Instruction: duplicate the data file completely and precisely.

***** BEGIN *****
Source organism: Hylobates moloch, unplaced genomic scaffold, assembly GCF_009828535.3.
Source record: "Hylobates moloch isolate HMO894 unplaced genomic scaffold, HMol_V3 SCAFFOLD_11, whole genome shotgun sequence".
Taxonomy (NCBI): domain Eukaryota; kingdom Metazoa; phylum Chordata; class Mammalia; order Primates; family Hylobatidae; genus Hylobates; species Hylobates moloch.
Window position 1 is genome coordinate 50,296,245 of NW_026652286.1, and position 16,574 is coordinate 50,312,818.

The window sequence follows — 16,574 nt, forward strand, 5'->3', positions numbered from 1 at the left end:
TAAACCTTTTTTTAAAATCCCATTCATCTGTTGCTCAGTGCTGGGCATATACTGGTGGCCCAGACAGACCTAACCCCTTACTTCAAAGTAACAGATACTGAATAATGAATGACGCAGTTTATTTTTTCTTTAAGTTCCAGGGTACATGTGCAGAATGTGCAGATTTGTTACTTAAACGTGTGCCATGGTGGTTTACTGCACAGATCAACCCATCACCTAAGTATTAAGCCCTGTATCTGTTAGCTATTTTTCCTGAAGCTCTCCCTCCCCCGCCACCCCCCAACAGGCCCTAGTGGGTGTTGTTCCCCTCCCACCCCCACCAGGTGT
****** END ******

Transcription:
Source organism: Hylobates moloch, unplaced genomic scaffold, assembly GCF_009828535.3.
Source record: "Hylobates moloch isolate HMO894 unplaced genomic scaffold, HMol_V3 SCAFFOLD_11, whole genome shotgun sequence".
Taxonomy (NCBI): domain Eukaryota; kingdom Metazoa; phylum Chordata; class Mammalia; order Primates; family Hylobatidae; genus Hylobates; species Hylobates moloch.
Window position 1 is genome coordinate 50,296,245 of NW_026652286.1, and position 16,574 is coordinate 50,312,818.

The window sequence follows — 16,574 nt, forward strand, 5'->3', positions numbered from 1 at the left end:
TAAACCTTTTTTTAAAATCCCATTCATCTGTTGCTCAGTGCTGGGCATATACTGGTGGCCCAGACAGACCTAACCCCTTACTTCAAAGTAACAGATACTGAATAATGAATGACGCAGTTTATTTTTTCTTTAAGTTCCAGGGTACATGTGCAGAATGTGCAGATTTGTTACTTAAACGTGTGCCATGGTGGTTTACTGCACAGATCAACCCATCACCTAAGTATTAAGCCCTGTATCTGTTAGCTATTTTTCCTGAAGCTCTCCCTCCCCCGCCACCCCCCAACAGGCCCTAGTGGGTGTTGTTCCCCTCCCACCCCCACCAGGTGT